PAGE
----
The last time that the Institute for the Study of Commercial Gaming from the University of Macau did a survey on the gambling participation rate among locals was in 2013, when Macau’s casinos were at their peak and Macau was known as the biggest gambling hub in the world.
A lot has changed for Macau’s casinos since Beijing launched its anti-corruption crackdown in 2014 targeting the casino industry and its VIP gambling segment. Macau’s casinos experienced 26 consecutive months of gross gaming revenue decline and only in August 2016 did the casino industry start to experience a slot turnaround.
The Institute for the Study of Commercial Gaming conducted a detailed survey for 2016 and surveyed more than 2,000 locals to see their take on Macau’s gambling industry.
The report showed that nearly 51.6 percent of those surveyed had taken part in some form of gambling or the other – an increase of 2 percent when compared to the 2013 survey. The telephonic survey was funded by the Social Welfare Bureau in Macau and targeted locals who were above the age of 18.
Out of the 2,000 locals surveyed, 892 which is 44.6 percent admitted to being involved in some form of commercial gambling during the last 12 months, which is an increase of around 3 percent as the 2013 survey had a 41.6 percent participation rate. The average amount of money that locals spent at the casino in 2013 was MOP505 and that amount climbed to MOP808 in 2016.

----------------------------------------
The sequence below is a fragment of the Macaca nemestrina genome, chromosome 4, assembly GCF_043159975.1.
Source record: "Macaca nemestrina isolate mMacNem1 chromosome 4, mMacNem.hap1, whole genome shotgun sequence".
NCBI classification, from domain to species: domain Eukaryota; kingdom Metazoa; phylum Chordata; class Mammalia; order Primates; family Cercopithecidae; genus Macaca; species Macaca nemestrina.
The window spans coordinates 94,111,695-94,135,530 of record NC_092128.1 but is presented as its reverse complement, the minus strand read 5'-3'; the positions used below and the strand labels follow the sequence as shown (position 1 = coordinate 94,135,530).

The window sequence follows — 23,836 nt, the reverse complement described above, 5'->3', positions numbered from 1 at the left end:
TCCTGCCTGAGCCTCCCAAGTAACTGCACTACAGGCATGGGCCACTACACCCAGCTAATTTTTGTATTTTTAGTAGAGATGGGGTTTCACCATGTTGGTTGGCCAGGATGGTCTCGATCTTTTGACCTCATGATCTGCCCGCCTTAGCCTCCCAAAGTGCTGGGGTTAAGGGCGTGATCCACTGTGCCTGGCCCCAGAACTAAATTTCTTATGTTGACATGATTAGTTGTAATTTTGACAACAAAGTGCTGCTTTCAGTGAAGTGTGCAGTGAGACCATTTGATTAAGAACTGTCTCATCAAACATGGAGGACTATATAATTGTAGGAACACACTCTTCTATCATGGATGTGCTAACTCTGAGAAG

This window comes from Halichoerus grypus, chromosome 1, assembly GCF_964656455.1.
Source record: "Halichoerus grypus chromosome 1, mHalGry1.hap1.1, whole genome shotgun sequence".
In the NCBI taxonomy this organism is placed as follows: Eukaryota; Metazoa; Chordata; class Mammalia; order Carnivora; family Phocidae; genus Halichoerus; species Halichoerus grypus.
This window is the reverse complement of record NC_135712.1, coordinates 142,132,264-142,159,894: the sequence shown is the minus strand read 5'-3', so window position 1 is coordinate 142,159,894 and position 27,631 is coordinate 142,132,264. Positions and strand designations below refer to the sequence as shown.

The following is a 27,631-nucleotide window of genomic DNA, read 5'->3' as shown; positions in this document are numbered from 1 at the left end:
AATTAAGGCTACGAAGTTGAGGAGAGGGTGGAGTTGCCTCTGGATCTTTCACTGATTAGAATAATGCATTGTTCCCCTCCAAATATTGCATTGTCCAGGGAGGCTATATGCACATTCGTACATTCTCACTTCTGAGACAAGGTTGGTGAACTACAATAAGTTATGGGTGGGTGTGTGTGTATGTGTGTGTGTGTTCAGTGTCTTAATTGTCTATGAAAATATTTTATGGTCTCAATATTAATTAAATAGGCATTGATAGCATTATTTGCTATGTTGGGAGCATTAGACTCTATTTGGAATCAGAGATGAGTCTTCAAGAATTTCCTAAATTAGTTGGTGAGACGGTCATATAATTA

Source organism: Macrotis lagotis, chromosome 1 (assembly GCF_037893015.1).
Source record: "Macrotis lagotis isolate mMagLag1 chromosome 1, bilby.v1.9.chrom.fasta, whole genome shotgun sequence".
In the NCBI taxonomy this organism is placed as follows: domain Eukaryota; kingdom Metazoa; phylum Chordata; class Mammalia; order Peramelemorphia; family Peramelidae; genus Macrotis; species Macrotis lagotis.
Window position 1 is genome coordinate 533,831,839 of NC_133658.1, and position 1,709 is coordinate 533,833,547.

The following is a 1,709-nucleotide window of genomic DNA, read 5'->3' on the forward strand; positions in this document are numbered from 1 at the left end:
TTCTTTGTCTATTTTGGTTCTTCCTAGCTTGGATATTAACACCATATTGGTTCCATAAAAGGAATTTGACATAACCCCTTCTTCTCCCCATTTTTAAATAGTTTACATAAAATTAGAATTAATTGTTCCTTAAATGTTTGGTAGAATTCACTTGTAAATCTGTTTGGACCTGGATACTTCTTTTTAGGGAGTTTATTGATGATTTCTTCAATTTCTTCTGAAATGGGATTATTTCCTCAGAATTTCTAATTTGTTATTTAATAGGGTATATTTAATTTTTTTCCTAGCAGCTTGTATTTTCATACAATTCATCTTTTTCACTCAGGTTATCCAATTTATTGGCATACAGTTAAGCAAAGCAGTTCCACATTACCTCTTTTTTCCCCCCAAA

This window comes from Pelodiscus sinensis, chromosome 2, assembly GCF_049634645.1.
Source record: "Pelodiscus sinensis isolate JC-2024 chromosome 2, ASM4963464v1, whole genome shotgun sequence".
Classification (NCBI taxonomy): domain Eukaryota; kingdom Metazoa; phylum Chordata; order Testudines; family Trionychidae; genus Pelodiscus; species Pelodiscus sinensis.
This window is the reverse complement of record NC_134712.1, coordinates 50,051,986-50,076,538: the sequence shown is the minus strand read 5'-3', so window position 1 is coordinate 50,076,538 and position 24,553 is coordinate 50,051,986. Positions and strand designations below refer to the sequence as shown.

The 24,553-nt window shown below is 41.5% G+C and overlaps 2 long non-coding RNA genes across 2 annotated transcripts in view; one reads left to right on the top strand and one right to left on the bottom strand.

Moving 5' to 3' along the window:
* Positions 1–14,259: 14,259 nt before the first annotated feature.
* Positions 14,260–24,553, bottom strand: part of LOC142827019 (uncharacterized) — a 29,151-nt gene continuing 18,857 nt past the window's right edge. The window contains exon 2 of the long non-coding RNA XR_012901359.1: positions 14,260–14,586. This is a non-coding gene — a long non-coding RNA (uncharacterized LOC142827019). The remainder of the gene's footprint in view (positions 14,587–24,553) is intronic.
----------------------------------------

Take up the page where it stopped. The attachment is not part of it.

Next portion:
The survey found that males in the age group of 25-34 who were employed and earner a higher salary were more prone to participating in gambling. The survey also examined whether the locals understood what problem gambling, their opinion on the gambling industry and their ability to recognize signs of a gambling addiction.
Only 43 percent of those surveyed were able to properly explain what problem gambling is and 2.5 percent of those surveyed shows signs of being probable disordered gamblers. The data from the survey will be used to help the government make better plans to address the issue of problem gambling.
The report went on to say
There is still room for people to increase their awareness and understanding of gambling disorder. Hence, it is suggested to strengthen the public education on gambling disorder and its related issues so as to reduce the personal and social costs.